How The Divine Manifests: A Discussion of The Levitationist by Brandon Hobson and the Music of A.A. Bondy
Surrealism is the ‘invisible ray’ which will one day enable us to win out over our opponents. “You are no longer trembling, carcass.” This summer, the roses are blue; the wood is of glass. The earth, draped in its verdant cloak, makes as little impression upon me as a ghost. It is living and ceasing to live which are imaginary solutions. Existence is elsewhere.
Breton, from The Manifesto of Surrealism
Irony, when not purposefully wielded for the sake of a magazine article, can be a naturally occuring, fascinating thing. A self correcting force of nature, even. And so it is my understanding of Hobson’s use of surrealism, a style of art, and moreso, a general movement, that was originally invented to differentiate, deny, push away all that is ordinary and realistic. Here is another quote from Breton’s The Manifesto of Surrealism:
SURREALISM, n. Psychic automatism in its pure state, by which one proposes to express — verbally, by means of the written word, or in any other manner — the actual functioning of thought. Dictated by the thought, in the absence of any control exercised by reason, exempt from any aesthetic or moral concern.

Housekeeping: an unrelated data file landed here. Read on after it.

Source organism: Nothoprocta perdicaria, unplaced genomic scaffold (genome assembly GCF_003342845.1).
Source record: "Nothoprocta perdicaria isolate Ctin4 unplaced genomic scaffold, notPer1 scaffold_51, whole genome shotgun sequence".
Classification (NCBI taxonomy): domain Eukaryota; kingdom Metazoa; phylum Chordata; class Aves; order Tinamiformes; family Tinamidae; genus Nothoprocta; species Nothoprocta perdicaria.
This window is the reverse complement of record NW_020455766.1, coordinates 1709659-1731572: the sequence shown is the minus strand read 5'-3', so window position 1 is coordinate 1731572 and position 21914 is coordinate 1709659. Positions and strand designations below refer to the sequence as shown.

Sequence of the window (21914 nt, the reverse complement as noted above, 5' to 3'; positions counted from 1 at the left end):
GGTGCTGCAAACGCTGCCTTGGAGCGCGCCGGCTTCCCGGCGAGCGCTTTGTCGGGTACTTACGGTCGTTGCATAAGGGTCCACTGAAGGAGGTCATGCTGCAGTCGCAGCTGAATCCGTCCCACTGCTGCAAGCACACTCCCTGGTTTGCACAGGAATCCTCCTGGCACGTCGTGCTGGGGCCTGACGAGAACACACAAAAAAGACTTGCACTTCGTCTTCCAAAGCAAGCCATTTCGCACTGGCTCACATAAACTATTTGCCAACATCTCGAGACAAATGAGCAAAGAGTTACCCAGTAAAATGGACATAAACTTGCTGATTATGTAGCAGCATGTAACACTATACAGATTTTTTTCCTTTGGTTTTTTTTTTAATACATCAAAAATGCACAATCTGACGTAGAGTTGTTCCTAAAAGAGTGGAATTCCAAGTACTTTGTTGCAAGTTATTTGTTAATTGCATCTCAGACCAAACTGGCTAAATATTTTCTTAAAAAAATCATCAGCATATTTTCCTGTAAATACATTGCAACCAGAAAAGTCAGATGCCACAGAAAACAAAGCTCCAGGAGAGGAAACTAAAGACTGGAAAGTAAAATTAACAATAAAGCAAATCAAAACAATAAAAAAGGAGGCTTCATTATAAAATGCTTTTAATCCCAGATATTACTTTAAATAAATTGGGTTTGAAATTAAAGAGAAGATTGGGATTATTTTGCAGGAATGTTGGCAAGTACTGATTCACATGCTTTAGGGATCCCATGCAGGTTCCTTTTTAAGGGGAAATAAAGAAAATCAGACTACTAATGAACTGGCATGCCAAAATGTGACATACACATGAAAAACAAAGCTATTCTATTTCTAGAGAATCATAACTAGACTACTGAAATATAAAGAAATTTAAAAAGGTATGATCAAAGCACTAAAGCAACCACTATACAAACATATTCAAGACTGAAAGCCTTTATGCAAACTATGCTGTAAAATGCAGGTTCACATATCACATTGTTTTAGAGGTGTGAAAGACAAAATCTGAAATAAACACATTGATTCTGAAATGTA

Hobson’s book, The Levitationist, published by Ravenna Press, contains images associated with Surrealism and could be said to exemplify “the absence of any control exersized by reason”, but his moral concern is one of the Divine, specifally the mystery of the Divine’s presence in our earthly world. Hobson has taken the destructive desire of Surrealism’s goals and twisted them around gently to serve his purpose. His choice of style, of a movement, is a perfect example of substance dictating style. READ MORE >
February 12th, 2009 / 10:57 am